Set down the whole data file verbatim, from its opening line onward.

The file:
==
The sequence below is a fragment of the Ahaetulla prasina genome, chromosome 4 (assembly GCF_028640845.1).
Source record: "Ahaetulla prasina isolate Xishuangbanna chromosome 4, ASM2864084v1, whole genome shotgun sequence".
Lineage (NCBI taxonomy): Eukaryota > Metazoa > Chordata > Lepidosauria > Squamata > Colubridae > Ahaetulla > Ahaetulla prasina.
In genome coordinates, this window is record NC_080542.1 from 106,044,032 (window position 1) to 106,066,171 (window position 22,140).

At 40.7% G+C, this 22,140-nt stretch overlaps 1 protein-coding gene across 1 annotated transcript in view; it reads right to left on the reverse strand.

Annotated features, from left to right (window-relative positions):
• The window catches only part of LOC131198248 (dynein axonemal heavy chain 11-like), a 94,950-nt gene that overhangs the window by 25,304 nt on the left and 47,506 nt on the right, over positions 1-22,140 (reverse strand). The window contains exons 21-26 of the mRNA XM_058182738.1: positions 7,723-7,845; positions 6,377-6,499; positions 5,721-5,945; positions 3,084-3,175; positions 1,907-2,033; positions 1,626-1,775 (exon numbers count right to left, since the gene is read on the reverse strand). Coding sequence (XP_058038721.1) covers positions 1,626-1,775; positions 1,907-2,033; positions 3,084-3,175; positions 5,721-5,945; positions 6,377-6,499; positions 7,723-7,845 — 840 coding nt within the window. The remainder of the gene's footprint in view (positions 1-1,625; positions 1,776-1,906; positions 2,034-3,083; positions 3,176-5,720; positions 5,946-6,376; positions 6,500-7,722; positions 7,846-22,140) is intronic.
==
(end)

The sequence below is a fragment of the Ahaetulla prasina genome, chromosome 4 (assembly GCF_028640845.1).
Source record: "Ahaetulla prasina isolate Xishuangbanna chromosome 4, ASM2864084v1, whole genome shotgun sequence".
Lineage (NCBI taxonomy): Eukaryota > Metazoa > Chordata > Lepidosauria > Squamata > Colubridae > Ahaetulla > Ahaetulla prasina.
In genome coordinates, this window is record NC_080542.1 from 106,044,032 (window position 1) to 106,066,171 (window position 22,140).

At 40.7% G+C, this 22,140-nt stretch overlaps 1 protein-coding gene across 1 annotated transcript in view; it reads right to left on the reverse strand.

Annotated features, from left to right (window-relative positions):
• The window catches only part of LOC131198248 (dynein axonemal heavy chain 11-like), a 94,950-nt gene that overhangs the window by 25,304 nt on the left and 47,506 nt on the right, over positions 1-22,140 (reverse strand). The window contains exons 21-26 of the mRNA XM_058182738.1: positions 7,723-7,845; positions 6,377-6,499; positions 5,721-5,945; positions 3,084-3,175; positions 1,907-2,033; positions 1,626-1,775 (exon numbers count right to left, since the gene is read on the reverse strand). Coding sequence (XP_058038721.1) covers positions 1,626-1,775; positions 1,907-2,033; positions 3,084-3,175; positions 5,721-5,945; positions 6,377-6,499; positions 7,723-7,845 — 840 coding nt within the window. The remainder of the gene's footprint in view (positions 1-1,625; positions 1,776-1,906; positions 2,034-3,083; positions 3,176-5,720; positions 5,946-6,376; positions 6,500-7,722; positions 7,846-22,140) is intronic.